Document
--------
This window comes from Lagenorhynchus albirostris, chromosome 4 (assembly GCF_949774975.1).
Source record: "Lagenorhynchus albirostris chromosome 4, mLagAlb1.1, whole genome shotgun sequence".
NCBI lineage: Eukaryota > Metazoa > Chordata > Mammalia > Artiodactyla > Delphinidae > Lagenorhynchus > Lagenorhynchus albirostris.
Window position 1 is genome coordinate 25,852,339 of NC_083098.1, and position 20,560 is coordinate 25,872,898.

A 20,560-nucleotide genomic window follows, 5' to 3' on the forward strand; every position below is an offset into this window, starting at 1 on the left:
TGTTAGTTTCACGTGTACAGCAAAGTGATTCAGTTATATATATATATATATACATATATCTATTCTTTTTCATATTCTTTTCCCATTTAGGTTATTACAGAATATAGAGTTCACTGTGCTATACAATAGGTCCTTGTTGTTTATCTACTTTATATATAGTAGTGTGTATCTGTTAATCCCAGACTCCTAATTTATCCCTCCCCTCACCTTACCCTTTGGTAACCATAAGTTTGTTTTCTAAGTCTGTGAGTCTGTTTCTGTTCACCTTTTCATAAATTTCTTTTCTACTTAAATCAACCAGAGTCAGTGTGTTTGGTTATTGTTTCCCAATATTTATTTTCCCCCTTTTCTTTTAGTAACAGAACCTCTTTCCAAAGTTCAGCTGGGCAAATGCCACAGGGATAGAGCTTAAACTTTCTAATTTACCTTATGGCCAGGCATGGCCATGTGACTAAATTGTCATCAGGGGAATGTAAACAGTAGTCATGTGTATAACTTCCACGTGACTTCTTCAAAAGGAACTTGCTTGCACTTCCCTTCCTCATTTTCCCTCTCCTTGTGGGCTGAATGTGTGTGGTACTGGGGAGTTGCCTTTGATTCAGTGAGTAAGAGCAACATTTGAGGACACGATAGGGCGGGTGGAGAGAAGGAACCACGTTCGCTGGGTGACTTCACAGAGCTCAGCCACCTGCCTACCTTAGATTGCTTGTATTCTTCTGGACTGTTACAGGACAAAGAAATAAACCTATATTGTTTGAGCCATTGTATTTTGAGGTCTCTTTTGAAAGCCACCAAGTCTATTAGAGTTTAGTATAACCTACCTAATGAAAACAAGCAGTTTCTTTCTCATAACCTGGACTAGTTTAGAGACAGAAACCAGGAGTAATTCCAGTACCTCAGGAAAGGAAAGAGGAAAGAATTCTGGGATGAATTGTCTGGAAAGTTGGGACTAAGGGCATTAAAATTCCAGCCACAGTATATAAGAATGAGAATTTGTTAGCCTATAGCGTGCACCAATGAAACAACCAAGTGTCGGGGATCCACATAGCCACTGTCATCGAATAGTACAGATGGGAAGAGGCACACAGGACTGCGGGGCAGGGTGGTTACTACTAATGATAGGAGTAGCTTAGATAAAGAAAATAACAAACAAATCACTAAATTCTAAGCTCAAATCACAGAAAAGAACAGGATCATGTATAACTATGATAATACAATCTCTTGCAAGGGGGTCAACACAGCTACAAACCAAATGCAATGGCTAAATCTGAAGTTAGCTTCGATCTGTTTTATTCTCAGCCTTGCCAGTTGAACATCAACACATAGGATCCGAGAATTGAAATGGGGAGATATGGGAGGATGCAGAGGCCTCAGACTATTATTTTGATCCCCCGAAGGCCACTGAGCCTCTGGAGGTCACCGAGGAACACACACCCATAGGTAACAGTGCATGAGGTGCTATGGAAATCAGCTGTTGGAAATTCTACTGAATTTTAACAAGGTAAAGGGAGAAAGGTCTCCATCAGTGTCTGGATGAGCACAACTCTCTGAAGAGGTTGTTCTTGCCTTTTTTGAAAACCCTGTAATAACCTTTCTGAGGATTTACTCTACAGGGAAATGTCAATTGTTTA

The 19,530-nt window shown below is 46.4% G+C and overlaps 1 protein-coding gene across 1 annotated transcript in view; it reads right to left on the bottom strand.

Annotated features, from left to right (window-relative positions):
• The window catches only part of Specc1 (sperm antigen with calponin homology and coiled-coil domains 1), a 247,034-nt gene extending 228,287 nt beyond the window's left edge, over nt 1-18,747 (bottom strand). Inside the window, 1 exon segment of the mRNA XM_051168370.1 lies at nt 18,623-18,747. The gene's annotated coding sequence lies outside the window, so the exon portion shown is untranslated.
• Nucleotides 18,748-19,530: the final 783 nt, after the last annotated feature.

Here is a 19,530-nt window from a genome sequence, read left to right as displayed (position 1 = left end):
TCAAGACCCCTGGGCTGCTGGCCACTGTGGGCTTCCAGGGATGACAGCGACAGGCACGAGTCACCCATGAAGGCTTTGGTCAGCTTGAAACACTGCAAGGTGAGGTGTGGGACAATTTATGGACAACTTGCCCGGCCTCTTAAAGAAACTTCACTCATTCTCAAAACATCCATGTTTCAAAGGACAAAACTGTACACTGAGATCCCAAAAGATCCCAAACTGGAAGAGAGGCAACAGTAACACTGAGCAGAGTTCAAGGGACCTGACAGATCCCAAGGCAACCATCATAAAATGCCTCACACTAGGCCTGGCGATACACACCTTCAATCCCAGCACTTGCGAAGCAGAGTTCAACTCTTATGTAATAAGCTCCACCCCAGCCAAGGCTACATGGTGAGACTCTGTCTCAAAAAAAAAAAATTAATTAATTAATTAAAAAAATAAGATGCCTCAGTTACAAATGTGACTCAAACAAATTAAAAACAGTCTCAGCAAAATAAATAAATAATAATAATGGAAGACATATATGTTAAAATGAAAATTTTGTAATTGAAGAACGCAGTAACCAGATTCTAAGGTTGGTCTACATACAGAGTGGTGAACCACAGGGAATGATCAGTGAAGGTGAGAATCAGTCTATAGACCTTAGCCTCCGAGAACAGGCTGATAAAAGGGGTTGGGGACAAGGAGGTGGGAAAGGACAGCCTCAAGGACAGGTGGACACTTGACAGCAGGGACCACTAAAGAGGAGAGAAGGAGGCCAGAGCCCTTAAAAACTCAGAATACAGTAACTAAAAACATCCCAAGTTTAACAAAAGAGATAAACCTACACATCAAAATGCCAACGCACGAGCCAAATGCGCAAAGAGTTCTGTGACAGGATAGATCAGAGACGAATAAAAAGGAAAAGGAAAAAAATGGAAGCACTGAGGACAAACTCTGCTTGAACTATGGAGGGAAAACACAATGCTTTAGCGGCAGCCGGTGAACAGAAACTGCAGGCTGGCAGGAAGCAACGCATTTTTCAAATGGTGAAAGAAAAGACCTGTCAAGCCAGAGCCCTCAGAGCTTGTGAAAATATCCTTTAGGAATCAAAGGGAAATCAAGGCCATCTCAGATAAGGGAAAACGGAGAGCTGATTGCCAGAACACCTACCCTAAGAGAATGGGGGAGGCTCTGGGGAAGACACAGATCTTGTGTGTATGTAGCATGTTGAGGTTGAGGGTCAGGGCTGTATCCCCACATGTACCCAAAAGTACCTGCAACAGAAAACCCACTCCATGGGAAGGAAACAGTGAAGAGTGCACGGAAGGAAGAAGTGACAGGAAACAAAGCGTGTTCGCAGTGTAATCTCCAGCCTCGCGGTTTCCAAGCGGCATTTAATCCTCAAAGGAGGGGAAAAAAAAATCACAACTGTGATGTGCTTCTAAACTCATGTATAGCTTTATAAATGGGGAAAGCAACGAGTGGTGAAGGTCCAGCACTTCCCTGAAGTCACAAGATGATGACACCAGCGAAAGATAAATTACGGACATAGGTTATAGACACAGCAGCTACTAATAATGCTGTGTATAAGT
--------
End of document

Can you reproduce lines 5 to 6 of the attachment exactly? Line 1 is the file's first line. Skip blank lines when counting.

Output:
A 20,560-nucleotide genomic window follows, 5' to 3' on the forward strand; every position below is an offset into this window, starting at 1 on the left:
TGTTAGTTTCACGTGTACAGCAAAGTGATTCAGTTATATATATATATATATACATATATCTATTCTTTTTCATATTCTTTTCCCATTTAGGTTATTACAGAATATAGAGTTCACTGTGCTATACAATAGGTCCTTGTTGTTTATCTACTTTATATATAGTAGTGTGTATCTGTTAATCCCAGACTCCTAATTTATCCCTCCCCTCACCTTACCCTTTGGTAACCATAAGTTTGTTTTCTAAGTCTGTGAGTCTGTTTCTGTTCACCTTTTCATAAATTTCTTTTCTACTTAAATCAACCAGAGTCAGTGTGTTTGGTTATTGTTTCCCAATATTTATTTTCCCCCTTTTCTTTTAGTAACAGAACCTCTTTCCAAAGTTCAGCTGGGCAAATGCCACAGGGATAGAGCTTAAACTTTCTAATTTACCTTATGGCCAGGCATGGCCATGTGACTAAATTGTCATCAGGGGAATGTAAACAGTAGTCATGTGTATAACTTCCACGTGACTTCTTCAAAAGGAACTTGCTTGCACTTCCCTTCCTCATTTTCCCTCTCCTTGTGGGCTGAATGTGTGTGGTACTGGGGAGTTGCCTTTGATTCAGTGAGTAAGAGCAACATTTGAGGACACGATAGGGCGGGTGGAGAGAAGGAACCACGTTCGCTGGGTGACTTCACAGAGCTCAGCCACCTGCCTACCTTAGATTGCTTGTATTCTTCTGGACTGTTACAGGACAAAGAAATAAACCTATATTGTTTGAGCCATTGTATTTTGAGGTCTCTTTTGAAAGCCACCAAGTCTATTAGAGTTTAGTATAACCTACCTAATGAAAACAAGCAGTTTCTTTCTCATAACCTGGACTAGTTTAGAGACAGAAACCAGGAGTAATTCCAGTACCTCAGGAAAGGAAAGAGGAAAGAATTCTGGGATGAATTGTCTGGAAAGTTGGGACTAAGGGCATTAAAATTCCAGCCACAGTATATAAGAATGAGAATTTGTTAGCCTATAGCGTGCACCAATGAAACAACCAAGTGTCGGGGATCCACATAGCCACTGTCATCGAATAGTACAGATGGGAAGAGGCACACAGGACTGCGGGGCAGGGTGGTTACTACTAATGATAGGAGTAGCTTAGATAAAGAAAATAACAAACAAATCACTAAATTCTAAGCTCAAATCACAGAAAAGAACAGGATCATGTATAACTATGATAATACAATCTCTTGCAAGGGGGTCAACACAGCTACAAACCAAATGCAATGGCTAAATCTGAAGTTAGCTTCGATCTGTTTTATTCTCAGCCTTGCCAGTTGAACATCAACACATAGGATCCGAGAATTGAAATGGGGAGATATGGGAGGATGCAGAGGCCTCAGACTATTATTTTGATCCCCCGAAGGCCACTGAGCCTCTGGAGGTCACCGAGGAACACACACCCATAGGTAACAGTGCATGAGGTGCTATGGAAATCAGCTGTTGGAAATTCTACTGAATTTTAACAAGGTAAAGGGAGAAAGGTCTCCATCAGTGTCTGGATGAGCACAACTCTCTGAAGAGGTTGTTCTTGCCTTTTTTGAAAACCCTGTAATAACCTTTCTGAGGATTTACTCTACAGGGAAATGTCAATTGTTTA